Europe launches diplomatic offensive against the death penalty
On October 10, the European Union 27-state bloc and the Council of Europe (47 states) signed a joint declaration confirming their commitment to continue to work towards the universal abolition of the death penalty.
The presidents of the European Parliament, of the Council and of the European Commission, on the EU side, and the president of the Parliamentary Assembly, the chairman of the Committee of Ministers and the secretary general of the Council of Europe took part in the ceremony.
European Commissioner for freedom, justice and security Jacques Barrot (pictured here on the right with European Parliament president Hans-Gert Pöttering) said: “Europe has created a “de facto” death penalty-free zone stretching from Iceland in the west to Vladivostok in the east and from Norway in the north to the south-east of Turkey – this is one of Europe’s greatest achievements.” He insisted that further efforts are necessary, adding: “This is the reason the European Commission works side by side with NGOs that are active in this field and supports abolitionist actions.”
Terry Davis, secretary general of the Council of Europe, remarked that all the organisation’s member states have abolished the death penalty, except Russia which has implemented a moratorium. He added: “Two of our observer states – Canada and Mexico – have also abolished the death penalty. The other two – Japan and the USA – continue to execute people. The European Day against the Death Penalty is an opportunity to remind them that they are out of step with rest of the democratic and civilised world.”
“A challenge” for Lebanon
In the Lebanon, Patrick Laurent, head of the Delegation of the European Commission, wrote a column in several newspapers, including the English-speaking Daily Star. He explained that the EU was “the world’s leading donor” to abolitionist projects. He welcomed the moratorium in place in Lebanon, but regretted that death sentences were handed down in the country in 2008.
The death penalty is progressively being abolished worldwide, most recently by Albania, Argentina, Rwanda, Uzbekistan, and the US state of New Jersey. We hope that in a near future Lebanon will join them by ditching its moratorium in favor of a permanent revocation of the death penalty, with the support of the Lebanese people,” he concluded.
On the same day, Lebanese Justice Minister Ibrahim Najjar announced that he would send a bill removing the death penalty from the country’s criminal law to Parliament “as soon as possible”.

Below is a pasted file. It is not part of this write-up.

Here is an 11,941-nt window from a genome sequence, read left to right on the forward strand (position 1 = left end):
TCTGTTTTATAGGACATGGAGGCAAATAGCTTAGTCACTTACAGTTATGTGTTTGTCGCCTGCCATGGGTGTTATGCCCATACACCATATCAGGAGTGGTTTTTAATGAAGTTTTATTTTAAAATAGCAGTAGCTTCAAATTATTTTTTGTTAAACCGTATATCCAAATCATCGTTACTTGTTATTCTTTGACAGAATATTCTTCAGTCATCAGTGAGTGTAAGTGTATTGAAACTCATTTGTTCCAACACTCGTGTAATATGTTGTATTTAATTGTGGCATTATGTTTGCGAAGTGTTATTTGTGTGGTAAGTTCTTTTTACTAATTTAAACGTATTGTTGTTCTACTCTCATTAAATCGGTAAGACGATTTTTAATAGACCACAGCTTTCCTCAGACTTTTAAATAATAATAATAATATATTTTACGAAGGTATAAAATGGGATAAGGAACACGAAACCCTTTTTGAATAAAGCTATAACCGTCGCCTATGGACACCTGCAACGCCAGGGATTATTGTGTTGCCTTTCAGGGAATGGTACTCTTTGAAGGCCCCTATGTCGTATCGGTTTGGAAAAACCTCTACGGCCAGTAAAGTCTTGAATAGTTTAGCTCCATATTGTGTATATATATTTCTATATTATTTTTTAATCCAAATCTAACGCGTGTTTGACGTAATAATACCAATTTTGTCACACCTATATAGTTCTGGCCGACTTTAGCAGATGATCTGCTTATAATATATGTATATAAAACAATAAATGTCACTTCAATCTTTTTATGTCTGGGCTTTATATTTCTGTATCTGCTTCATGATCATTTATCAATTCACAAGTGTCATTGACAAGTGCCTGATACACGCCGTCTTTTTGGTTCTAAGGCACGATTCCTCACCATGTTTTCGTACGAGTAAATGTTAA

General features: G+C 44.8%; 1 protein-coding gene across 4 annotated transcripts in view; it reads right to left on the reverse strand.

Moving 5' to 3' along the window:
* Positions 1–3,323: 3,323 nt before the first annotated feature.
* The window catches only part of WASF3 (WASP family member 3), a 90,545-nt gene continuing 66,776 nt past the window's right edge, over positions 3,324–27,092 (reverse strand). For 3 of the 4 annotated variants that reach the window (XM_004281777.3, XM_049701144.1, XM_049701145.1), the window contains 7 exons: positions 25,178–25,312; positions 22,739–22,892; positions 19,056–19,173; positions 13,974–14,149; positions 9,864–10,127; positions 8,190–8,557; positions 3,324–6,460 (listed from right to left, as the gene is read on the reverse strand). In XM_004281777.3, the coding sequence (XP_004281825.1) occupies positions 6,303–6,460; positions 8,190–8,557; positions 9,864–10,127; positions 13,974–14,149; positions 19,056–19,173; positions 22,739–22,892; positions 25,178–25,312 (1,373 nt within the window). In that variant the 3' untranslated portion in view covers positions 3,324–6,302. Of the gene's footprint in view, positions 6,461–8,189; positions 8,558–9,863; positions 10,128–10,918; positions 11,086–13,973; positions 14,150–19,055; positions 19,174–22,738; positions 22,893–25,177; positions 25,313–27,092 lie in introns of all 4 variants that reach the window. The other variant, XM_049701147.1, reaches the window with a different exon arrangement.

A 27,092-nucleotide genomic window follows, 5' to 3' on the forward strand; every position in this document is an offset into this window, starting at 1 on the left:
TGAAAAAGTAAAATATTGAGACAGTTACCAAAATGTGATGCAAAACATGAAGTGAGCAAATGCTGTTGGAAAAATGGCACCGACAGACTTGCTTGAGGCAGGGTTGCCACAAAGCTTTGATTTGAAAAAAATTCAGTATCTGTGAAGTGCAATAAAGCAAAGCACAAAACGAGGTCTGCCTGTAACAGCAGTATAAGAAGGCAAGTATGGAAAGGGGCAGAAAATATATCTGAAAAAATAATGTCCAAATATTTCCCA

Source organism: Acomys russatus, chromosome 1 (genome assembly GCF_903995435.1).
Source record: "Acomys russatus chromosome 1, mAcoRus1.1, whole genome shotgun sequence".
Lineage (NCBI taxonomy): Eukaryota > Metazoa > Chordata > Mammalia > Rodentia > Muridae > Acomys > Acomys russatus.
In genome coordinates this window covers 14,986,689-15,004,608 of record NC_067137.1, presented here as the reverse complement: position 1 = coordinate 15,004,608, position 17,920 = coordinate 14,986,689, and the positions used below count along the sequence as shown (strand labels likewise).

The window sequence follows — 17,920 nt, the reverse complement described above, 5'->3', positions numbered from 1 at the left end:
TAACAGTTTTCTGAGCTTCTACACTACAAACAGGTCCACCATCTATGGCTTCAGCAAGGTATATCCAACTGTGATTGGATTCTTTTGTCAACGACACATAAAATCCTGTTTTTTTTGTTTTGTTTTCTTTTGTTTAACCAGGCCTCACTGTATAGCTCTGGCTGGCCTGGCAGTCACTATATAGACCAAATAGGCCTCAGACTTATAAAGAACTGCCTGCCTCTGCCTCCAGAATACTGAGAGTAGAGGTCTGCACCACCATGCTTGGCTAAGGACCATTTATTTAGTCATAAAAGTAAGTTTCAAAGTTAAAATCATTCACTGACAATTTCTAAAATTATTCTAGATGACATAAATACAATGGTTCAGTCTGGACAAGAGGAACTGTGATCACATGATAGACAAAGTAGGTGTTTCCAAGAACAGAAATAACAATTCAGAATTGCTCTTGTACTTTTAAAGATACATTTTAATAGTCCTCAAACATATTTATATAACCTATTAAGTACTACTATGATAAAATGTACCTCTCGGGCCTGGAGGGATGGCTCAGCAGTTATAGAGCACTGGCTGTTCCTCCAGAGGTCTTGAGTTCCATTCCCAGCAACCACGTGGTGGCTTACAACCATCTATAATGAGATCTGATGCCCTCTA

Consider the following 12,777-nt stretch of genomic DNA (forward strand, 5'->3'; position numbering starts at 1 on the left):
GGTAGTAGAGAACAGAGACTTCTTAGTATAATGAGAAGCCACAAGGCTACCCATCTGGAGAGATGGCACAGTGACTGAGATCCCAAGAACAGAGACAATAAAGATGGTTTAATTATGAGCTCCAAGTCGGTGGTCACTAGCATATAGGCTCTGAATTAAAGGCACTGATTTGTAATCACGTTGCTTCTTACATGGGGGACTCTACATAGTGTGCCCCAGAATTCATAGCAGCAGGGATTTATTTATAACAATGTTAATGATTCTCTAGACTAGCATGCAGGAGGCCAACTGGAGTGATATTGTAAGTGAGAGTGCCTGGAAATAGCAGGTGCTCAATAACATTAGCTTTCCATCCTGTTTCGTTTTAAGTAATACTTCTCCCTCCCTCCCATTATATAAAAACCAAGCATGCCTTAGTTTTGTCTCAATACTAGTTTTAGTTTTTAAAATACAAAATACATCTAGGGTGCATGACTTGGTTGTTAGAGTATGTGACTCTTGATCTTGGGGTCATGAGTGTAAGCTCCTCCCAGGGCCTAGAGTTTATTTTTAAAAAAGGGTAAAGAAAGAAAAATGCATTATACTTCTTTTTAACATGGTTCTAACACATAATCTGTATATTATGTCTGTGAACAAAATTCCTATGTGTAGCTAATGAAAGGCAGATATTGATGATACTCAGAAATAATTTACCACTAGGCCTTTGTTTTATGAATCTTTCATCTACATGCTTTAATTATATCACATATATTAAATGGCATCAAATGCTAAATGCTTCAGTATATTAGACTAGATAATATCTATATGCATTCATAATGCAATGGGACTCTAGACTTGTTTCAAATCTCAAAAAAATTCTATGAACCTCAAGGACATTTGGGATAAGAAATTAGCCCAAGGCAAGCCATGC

In Uganda, EU Ambassador Vicent De Vischer also encouraged the authorities to abolish capital punishment. He was speaking at the lauch of a book entitled Abolition of the death penalty, organised by the Foundation for Human Rights Initiative, a World Coalition member organisation.
Appeal in Le Monde
In France, Hélène Flautre, who chairs the European Parliament’s sub-commission on human rights, joined other parliamentarians and activists in co-signing a column by Paris Bar Association President Christian Charrière-Bournazel headlined “Appeal for Troy Davis and all the others…“ and published in Le Monde newspaper.
The text uses the example of US death row inmate Troy Davis to highlight the unbearable character of the death penalty in the face of possible miscarriages of justice. “It is the honour of a great country to accept the idea that mistakes can be made. It is also an honour to make sure that no innocent person can be unjustly punished”, it read.
Staying in France, Junior Minister for Human Rights Rama Yade welcomed the global trend towards abolition, remarking that four countries have abolished the death penalty since October 10, 2007. “France is determined to make that process irreversible”, she said.
Malta’s foreign affairs minister, Tonio Borg, pointed out that the World and European Days Against the Death Penalty came just before the 60th anniversary of the Universal Declaration of Human Rights, which includes the right to life. “This anniversary should inspire us to do all we can to achieve the global abolition of capital punishment,” he said.